The accessibility of means to produce, distribute, promote and consume content fast made it possible for well-organized and funded interest groups to rely on fake news and post-truth fact distribution to decisively influence critical popular votes – Brexit and the US elections among the major events.
Picture this: a person registers a domain, sets up a content site using a free-of-charge WordPress theme and links the domain to the new website. Using the in-built functionality for post publishing, the person starts publishing content – totally fake or filled with alleged facts that don’t correspond to the truth and distort reality.
Since the dawn of the modern internet, there always has been such content – we just didn’t see it as it appeared low in the search results (the best place to hide a dead body is on the second page of the Google results, right). But in 2016 we have Facebook and Twitter. Provided, behind this newly created news site is a well-organized group of “community managers” to push it, the fake news would quickly spread on the social media and generate hits to the original source, resulting in actual consumption of the information. Mission accomplished! The web counters would register the increased traffic and influence the search engines to push the fake news up in the results as their business model is directly dependent on high traffic sites.
The two successful use cases in 2016 – the US election and Brexit, have set a standard: any content that was caring messages vaguely or entirely not corresponding to the truth, but liked and re-shared by a well-organized community on social media was very successful in winning people to a given cause.
Now picture a world where every interest group: political, business, corporate or else that is able to fund a community and content creators, is able to produce and spread fake news to influence people’s decisions about virtually everything – what we eat, what we buy, where we travel, what vaccine we inject into our kids, whom we elect and support, what company we work for, who we send to jail in short – how we distinguish right from wrong, good from bad, pretty from ugly.
If we don’t want to find ourselves living in a complete distortion of reality, we need to accomplish these things:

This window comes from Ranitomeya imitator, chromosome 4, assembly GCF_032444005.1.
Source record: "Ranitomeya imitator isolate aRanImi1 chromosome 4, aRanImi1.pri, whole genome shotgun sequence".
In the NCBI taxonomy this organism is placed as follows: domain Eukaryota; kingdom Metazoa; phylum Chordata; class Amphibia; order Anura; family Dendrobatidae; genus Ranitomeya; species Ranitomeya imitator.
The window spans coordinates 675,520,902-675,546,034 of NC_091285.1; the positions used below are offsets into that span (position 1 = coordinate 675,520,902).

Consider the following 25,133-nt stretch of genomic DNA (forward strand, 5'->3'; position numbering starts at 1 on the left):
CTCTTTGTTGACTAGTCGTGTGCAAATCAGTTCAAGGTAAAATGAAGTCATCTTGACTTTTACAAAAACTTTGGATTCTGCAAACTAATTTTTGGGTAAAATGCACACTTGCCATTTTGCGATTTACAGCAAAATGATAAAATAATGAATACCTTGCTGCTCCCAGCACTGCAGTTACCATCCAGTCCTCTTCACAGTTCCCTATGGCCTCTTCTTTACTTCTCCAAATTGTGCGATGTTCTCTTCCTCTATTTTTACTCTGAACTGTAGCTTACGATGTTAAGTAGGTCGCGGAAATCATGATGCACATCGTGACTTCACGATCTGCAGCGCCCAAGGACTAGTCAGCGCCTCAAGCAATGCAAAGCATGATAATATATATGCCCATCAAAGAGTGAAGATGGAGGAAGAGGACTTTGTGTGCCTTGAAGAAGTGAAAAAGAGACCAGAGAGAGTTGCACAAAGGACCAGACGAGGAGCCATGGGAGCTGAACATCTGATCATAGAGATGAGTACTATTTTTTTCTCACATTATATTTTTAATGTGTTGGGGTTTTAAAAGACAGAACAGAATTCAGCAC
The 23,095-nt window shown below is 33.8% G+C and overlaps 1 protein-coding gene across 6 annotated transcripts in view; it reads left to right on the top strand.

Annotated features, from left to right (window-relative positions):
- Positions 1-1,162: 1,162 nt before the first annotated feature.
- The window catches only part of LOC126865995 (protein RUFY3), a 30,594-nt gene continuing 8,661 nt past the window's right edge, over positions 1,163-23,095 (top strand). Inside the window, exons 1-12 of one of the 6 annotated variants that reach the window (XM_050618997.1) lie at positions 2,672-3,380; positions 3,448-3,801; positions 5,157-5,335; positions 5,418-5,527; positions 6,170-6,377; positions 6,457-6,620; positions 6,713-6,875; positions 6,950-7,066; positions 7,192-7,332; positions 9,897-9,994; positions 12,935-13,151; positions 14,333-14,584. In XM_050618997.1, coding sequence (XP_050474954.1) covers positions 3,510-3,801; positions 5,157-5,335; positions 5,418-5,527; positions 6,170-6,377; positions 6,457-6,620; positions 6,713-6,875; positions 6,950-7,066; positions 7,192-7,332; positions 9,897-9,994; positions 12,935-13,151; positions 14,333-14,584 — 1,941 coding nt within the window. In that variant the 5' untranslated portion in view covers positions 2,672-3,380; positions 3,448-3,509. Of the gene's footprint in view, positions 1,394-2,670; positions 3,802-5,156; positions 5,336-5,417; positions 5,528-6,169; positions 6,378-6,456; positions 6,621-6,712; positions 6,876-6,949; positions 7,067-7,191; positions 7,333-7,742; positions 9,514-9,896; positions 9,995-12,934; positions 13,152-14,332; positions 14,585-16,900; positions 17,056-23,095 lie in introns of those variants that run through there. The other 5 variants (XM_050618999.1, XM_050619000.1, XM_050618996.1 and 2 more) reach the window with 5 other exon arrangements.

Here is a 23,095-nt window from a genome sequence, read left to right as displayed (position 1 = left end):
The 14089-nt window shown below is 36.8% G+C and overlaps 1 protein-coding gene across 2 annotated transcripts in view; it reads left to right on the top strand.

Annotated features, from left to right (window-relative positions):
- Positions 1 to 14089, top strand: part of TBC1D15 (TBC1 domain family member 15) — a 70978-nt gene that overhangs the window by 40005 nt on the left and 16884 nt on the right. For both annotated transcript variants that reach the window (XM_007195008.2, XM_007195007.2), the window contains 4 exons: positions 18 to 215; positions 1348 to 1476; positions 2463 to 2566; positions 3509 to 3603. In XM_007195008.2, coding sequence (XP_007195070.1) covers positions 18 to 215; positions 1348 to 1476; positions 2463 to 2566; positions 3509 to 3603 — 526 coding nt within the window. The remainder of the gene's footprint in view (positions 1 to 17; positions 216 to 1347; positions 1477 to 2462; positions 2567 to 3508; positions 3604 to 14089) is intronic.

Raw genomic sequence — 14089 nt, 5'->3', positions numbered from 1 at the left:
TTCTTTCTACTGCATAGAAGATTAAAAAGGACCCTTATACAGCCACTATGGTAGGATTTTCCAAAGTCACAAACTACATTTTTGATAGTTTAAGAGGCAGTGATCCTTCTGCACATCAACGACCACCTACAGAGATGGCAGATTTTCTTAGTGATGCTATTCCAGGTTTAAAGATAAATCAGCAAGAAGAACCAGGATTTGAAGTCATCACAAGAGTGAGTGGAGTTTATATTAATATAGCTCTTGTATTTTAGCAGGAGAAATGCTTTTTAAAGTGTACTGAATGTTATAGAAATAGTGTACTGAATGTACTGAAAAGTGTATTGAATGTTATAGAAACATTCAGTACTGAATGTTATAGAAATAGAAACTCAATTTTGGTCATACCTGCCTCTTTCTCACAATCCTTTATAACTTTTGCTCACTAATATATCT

1. Educate people about how to judge information as truthful or false.
2. Reliably classify fake news as such in near real time.
3. Enable credible fact checking in near real time.
4. Track down bots and trolls that spread fake and untruthful news against payment.
Number One is a joint responsibility of the each and every one of us who thinks that living in a lie will be very damaging for the society – once more education on all societal levels should be combined with a missionary passion.
In theory, tasks Number Two, Three and Four should be best tackled by the main search engines and social media networks. But this is just in theory. Take Google, for example, trying to develop a censoring capability would make them very vulnerable – it would reduce the speed they index the content to make it searchable and would increase immensely the cost of processing of every single post (Google indexes 60 trillion websites as of November 2016). Furthermore, it would not only hurt their bottom line, it would hurt their revenue too by forcing them to take down high interest websites. Twitter and Facebook are in the same situation. Facebook had to cope with a big scandal earlier in 2016 when their editorial team was accused of anti republican biases.
It is imaginable that Twitter would tag facts in a Tweet of Donald Trump with his 18.2 Million followers as false. While there is a chance for Google to enforce some policy by modifying their Page Ranking and thus take a bit of steam out of the high traffic fake news sites, the options for the social networks are very limited.
Social listening solutions have all the means to work out algorithms to track down untruthful content and classify user behaviour and profiles. Being in the space of business analytics, these companies have also the credibility for it and a not restricted by any legislation. It would also boost their business offering and will position them strongly with their clients. The major drawback of the social listening solutions in counterfeiting of fake news is that they rely on external content harvesters to collect online content – 99.9% of these companies serve online content in their platforms, but they don’t harvest and pre-process it. For this, they use 3rd party services. This would vastly diminish their flexibility in working on fast and reliable algorithms for fake news detection as the source and its metadata is outside their analytical control.
The second group of companies that potentially are well set to counterfeit fake content are the content syndicators and aggregators. Reversely, their weak spot is that they cannot connect with the social layer and analyze the content distribution dynamics.
Premium content providers that handle TV, Radio and Print content have the content and are well positioned to take on the fight in their respective area of control. They also lack social and also they need to extend their text analytics capability as their core expertise is elsewhere now.
2017 will be critical in curbing the fake and post-truth trend. We at Sensika are gearing towards playing our part. We are very well-positioned for this as we control the process of content harvest, fusing all possible content types into one place, where we can analyze it efficiently.
But we know this is a huge task for a single company. We need to associate with as many people and organizations as possible that share the opinion that fake and post-truth news poses a huge challenge and shall be zealously opposed.
Please, use the contact form below to get in contact with our team if you want to know more.
Looking forward to a more real and credible 2017.